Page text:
Of course the evidence overwhelmingly demonstrates that LRT attracts a much higher rate of economic development than BRT, but the study makes no mention of this. The authors appear to have done no quantitative research on transit oriented development whatsoever.
In fact, by the consistent use of the passive voice to make weak, indirect reference to LRT's economic development potential, the study actually 'damns with faint praise' by casting the claim into doubt.
After all, if "LRT is often thought of" as being better at attracting economic development, who is to say that the unnamed people thinking of LRT in those terms have any credibility at all?
It's not for lack of evidence, either. In study after study in cities all over the world, LRT consistently attracts many more riders, generates much more economic investment, and raises property values more than comparable BRT systems.
It's so well documented that I'm left wondering how a consultant could do any research on the subject without coming across these studies by accident, if not by intent.
Though the study makes repeated mention of the increased "flexibility" of BRT, it is the very permanence of LRT that makes it so attractive to investors.
Developers know that a bus line can be rerouted or canceled, but an LRT line is guaranteed for decades. That lowers the risk for investors.
With the much higher growth in new ridership that accompanies LRT, developers know that a) the infrastructure will be there for a long time, and b) proximity to the infrastructure will confer a premium on property values.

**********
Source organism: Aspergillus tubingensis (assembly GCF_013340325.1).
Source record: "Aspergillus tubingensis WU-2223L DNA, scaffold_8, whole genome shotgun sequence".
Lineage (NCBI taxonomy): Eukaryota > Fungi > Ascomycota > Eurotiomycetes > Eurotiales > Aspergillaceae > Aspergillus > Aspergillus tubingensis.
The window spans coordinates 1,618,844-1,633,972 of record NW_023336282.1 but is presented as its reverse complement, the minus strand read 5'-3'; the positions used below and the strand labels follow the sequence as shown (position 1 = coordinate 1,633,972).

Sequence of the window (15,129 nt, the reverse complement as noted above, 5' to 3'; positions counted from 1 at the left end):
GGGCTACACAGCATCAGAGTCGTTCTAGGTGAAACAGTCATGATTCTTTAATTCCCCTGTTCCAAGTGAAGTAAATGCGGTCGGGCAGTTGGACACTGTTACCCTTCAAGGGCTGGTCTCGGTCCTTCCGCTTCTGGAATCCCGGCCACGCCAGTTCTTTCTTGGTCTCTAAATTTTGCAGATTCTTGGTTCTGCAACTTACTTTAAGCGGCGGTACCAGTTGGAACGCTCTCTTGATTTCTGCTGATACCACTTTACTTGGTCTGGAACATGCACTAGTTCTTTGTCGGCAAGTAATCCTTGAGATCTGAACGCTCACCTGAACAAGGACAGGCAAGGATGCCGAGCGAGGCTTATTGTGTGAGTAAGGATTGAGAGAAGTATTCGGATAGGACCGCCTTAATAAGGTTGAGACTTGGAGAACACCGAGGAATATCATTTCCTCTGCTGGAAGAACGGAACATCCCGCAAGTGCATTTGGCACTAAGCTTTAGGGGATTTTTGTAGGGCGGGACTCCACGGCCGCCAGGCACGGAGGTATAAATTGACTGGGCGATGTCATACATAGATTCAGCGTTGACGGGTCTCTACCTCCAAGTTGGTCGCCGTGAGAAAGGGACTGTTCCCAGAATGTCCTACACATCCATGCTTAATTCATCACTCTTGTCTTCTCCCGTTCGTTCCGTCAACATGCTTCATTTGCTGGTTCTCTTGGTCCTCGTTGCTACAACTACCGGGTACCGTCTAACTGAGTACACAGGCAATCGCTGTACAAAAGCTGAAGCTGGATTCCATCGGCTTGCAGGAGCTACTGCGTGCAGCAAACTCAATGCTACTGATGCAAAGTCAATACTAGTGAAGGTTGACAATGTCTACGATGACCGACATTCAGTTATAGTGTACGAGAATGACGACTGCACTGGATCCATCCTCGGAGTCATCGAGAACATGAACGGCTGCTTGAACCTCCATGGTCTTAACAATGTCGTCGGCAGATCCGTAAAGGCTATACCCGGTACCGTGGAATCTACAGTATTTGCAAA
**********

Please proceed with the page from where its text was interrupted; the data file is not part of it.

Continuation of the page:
Combined, these two features of LRT are irresistable to investors and property developers. Unfortunately, even a careful reader would never learn this from the Study.
Perhaps the consultant was not instructed by public works staff to include this research, but it seems strange to identify economic development as an important criterion and acknowledge that there may be some basis for thinking LRT is better at attracting it without actually making the comparison.
It may be that the author was afraid of appearing to make a recommendation as a result of the comparison. However, the study has no problem pointing out that LRT is less "flexible", less able to climb the mountain and so on.
All in all, the study appears as though it was researched without clear specifications and thrown together haphazardly. It makes absurd, one-sided tests (e.g. forcing LRT up one of the city's steepest Mountain access roads) and bizarre comparisons (e.g. operating cost per vehicle rather than per passenger), and it totally neglects to study one of the most important criteria: which system will attract more economic development.
Already, some commentators are suggesting that the outrageously high capital cost for LRT - a cost that includes completely unnecessary red herrings - is a deal-breaker.
It would be deeply unfortunate if, instead of opening the door to a robust debate over the respective merits of BRT and LRT, this study slams the door unfairly on LRT by subjecting it to a series of unfair trials.